Thanks Michelle and Chicago! I think I'll get tickets.

Oh, and you can't hijack an Open Thread! It's open!

Thanks again.

4/08/2006 07:50:00 PM  
Anonymous UnRealtor said...

"I really wanted to go down and stay for my birthday which is the 15th, and its 450 bucks a night!"

Oh yeah, have to consider driving logistics for Atlantic City, so a room must be tacked on the concert ticket price. Ugh, getting pricy for a concert, and the PNC and Jones Beach dates aren't good.

Off to do some hotel room shopping in AC...

4/08/2006 07:53:00 PM  
Anonymous michelle said...

Madonna's show is on a Sunday so we've got 3 free rooms booked among my family of gamblers!

AC's rooms are almost always freebies for lots of folks during the week; they make up for it on the weekends I suppose.

CF, I'm shocked that you gamble on 2 games that don't have positive expected value! Would have pegged you as a poker player.

Good luck on your search, unrealtor!

4/08/2006 10:56:00 PM  
Anonymous Anonymous said...

You get "free" rooms in AC because you have already handed your money to the casino at the tables. Nothing to brag about.

Sort of like buying a house in this market that is %20-40 overpriced. A sucker move.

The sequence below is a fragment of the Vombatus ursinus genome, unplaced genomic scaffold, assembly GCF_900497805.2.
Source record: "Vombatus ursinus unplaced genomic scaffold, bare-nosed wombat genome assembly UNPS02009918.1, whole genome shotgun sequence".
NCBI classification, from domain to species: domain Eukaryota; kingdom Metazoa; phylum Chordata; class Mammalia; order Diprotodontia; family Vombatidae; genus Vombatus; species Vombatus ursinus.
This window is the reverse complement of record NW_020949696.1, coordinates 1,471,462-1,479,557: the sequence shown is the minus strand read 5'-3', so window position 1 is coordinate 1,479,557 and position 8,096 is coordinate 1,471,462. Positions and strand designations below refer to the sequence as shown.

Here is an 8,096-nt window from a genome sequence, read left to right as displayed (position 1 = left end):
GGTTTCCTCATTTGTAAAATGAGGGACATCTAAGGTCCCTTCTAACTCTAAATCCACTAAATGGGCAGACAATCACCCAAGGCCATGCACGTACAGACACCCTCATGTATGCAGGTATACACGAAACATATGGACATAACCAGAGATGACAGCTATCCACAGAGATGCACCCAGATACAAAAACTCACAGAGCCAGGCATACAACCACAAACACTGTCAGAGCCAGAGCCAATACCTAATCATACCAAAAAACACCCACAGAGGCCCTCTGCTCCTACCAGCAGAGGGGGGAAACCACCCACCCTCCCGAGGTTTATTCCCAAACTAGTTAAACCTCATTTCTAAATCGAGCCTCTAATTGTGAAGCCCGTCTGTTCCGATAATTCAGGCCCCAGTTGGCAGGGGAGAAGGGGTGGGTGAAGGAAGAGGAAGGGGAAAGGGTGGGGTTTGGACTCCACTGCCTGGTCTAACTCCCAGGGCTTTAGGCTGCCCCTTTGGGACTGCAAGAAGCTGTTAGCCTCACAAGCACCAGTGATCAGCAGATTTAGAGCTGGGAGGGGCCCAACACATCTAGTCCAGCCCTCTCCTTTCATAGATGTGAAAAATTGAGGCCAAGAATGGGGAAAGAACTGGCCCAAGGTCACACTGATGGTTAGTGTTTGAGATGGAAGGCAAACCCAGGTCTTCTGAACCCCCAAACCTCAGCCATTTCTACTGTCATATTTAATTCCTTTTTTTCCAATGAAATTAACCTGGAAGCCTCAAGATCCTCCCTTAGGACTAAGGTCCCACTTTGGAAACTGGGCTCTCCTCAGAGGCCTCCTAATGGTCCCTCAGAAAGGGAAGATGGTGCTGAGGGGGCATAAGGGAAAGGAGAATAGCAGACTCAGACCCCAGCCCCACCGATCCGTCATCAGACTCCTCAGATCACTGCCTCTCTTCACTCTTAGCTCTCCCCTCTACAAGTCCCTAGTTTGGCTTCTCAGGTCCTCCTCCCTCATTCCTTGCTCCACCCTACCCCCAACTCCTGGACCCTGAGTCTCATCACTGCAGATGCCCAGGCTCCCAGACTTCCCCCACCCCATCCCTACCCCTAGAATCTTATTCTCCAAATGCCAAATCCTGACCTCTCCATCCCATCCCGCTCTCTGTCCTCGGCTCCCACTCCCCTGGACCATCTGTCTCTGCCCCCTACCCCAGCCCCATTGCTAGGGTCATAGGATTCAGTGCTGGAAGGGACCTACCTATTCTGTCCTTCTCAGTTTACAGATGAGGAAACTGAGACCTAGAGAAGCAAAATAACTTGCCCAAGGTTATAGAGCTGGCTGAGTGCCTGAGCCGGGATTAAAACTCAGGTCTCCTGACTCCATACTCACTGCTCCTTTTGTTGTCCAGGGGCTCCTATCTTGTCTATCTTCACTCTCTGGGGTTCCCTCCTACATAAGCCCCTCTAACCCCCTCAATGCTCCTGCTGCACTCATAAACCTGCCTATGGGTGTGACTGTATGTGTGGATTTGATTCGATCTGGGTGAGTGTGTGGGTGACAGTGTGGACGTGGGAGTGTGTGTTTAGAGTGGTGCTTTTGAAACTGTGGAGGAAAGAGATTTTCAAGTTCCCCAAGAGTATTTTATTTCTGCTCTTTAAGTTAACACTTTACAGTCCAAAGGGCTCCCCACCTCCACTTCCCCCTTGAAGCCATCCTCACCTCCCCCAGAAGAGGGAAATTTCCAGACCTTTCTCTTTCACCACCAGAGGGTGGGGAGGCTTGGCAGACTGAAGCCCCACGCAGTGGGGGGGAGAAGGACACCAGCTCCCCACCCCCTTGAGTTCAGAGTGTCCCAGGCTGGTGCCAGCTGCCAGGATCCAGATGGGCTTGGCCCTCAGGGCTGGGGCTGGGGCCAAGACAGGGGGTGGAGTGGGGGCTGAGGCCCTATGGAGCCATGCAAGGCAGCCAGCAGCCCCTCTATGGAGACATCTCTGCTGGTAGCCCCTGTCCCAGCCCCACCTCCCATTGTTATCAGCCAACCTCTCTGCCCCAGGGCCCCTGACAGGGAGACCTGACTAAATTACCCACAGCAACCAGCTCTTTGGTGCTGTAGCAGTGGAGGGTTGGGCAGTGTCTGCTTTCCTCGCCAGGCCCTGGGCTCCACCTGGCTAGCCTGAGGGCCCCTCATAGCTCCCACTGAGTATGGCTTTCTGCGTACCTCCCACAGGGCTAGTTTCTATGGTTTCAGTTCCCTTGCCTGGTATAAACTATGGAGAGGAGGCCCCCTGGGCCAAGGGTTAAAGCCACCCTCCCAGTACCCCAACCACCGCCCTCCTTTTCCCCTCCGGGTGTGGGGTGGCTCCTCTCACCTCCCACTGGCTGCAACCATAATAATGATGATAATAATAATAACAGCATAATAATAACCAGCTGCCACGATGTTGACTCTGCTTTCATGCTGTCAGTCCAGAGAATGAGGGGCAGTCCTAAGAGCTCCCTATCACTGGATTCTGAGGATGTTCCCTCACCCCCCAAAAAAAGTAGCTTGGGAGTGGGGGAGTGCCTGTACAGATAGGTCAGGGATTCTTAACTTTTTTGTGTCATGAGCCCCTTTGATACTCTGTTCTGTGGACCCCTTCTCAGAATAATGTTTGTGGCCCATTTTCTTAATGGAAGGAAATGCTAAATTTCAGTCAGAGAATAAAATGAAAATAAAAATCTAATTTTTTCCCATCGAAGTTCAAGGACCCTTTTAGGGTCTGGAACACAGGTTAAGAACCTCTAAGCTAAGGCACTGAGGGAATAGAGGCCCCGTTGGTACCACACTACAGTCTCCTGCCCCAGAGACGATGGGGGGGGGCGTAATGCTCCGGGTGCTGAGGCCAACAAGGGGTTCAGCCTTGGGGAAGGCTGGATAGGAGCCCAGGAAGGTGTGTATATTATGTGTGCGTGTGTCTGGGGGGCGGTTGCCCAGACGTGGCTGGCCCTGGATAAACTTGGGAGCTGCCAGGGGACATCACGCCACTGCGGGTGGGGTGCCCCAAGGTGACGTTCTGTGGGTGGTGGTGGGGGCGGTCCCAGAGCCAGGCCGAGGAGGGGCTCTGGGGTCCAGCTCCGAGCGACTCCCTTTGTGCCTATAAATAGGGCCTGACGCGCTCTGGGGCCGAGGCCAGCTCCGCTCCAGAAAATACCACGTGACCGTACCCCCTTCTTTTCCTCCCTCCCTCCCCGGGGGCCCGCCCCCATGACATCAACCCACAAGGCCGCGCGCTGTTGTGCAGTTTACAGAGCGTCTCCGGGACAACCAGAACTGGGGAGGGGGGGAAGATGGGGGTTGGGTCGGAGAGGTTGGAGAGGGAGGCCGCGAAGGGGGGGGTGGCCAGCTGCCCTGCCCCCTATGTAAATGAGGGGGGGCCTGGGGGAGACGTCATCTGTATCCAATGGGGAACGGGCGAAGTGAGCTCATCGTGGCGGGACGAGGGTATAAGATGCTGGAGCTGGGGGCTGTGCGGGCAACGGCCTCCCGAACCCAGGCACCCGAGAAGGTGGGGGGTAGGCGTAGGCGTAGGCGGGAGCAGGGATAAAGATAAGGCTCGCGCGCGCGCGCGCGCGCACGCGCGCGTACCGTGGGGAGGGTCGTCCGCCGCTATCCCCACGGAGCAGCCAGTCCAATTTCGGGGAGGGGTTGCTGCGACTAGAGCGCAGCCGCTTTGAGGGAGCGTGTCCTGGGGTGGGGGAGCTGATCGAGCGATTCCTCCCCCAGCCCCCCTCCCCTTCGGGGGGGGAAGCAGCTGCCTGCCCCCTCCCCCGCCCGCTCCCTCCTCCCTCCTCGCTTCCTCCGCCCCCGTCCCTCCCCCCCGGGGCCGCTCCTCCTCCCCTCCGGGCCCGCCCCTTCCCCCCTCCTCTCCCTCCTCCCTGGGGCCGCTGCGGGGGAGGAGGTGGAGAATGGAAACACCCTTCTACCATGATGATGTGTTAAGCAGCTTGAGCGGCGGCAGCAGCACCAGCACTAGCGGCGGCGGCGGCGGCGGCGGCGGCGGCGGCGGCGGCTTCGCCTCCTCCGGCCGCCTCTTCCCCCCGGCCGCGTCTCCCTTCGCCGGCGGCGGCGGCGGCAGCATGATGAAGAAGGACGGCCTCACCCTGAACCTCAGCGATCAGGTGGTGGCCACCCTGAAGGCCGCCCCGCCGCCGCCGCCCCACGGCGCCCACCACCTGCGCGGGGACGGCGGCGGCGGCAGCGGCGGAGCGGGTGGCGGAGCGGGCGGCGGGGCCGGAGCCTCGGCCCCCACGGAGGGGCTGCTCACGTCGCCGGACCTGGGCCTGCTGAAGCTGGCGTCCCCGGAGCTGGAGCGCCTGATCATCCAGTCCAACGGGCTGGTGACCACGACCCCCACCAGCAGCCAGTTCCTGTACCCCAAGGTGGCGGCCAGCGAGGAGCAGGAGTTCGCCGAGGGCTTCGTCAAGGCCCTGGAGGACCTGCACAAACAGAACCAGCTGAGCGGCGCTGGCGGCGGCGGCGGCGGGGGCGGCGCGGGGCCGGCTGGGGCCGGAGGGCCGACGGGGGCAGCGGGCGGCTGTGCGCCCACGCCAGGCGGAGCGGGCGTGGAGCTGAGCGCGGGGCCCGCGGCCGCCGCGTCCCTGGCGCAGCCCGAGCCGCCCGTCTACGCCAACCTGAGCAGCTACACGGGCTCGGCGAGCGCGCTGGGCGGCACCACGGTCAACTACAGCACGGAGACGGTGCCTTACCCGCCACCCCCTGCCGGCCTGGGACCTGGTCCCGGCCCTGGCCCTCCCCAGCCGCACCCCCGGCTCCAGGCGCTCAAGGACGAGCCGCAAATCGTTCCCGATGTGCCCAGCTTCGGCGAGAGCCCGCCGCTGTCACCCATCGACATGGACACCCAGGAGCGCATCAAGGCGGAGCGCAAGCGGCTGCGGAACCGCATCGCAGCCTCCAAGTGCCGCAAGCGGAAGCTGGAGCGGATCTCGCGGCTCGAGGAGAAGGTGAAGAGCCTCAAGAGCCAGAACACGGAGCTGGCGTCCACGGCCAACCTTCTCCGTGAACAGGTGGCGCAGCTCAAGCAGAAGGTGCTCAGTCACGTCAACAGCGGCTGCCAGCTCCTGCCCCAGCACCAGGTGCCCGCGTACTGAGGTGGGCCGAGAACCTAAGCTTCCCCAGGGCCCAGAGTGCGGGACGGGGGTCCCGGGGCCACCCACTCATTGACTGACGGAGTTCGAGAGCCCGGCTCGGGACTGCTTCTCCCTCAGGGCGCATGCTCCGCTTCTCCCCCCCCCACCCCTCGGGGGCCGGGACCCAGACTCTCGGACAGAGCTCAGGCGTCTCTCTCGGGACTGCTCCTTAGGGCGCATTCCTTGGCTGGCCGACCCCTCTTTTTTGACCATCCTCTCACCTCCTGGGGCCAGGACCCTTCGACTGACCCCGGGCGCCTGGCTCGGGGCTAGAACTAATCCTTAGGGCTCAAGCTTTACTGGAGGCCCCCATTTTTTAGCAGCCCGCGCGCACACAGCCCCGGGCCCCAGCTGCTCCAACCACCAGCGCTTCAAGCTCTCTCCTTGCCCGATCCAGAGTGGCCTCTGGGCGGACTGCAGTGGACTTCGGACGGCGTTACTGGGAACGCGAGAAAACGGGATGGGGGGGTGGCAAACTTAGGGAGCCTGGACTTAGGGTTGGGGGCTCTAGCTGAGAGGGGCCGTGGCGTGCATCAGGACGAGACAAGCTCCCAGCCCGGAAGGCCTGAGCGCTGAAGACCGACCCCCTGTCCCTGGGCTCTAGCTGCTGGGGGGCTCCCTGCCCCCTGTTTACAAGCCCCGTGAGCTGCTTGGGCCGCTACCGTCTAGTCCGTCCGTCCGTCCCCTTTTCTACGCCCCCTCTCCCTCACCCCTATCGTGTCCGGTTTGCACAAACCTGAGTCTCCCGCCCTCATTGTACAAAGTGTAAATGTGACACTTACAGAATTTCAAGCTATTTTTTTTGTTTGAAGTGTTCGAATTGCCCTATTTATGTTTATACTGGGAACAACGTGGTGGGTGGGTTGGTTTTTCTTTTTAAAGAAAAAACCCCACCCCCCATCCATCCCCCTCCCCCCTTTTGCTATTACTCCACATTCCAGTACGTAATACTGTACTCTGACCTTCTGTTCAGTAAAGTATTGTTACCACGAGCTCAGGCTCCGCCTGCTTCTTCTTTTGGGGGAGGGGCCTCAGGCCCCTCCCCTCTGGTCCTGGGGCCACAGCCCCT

4/09/2006 08:35:00 AM  
Blogger chicagofinance said...

"CF, I'm shocked that you gamble on 2 games that don't have positive expected value! Would have pegged you as a poker player."

I like the "odds" bet in craps. The one bet in the house that pays off true odds to the bet.

BJ is very social.

As we know with real estate, not everything is about good investing.

My rule: whatever I lose, my wife gets to spend an equivalent amount at Ann Taylor, Searle, J.Jill etc.

Don't sound like no positive NPV to me.
:p

4/09/2006 08:46:00 AM  
Blogger chicagofinance said...

"You get "free" rooms in AC because you have already handed your money to the casino at the tables. Nothing to brag about."

Borgata has a standing offer of free rooms from Sunday to Thursday nights. Never stayed there though.

I am a big fan of Starwood Hotels, so I usually stay gratis at the Sheraton on a weekend, as I will on 5/20. Cheapest room is $300+ otherwise.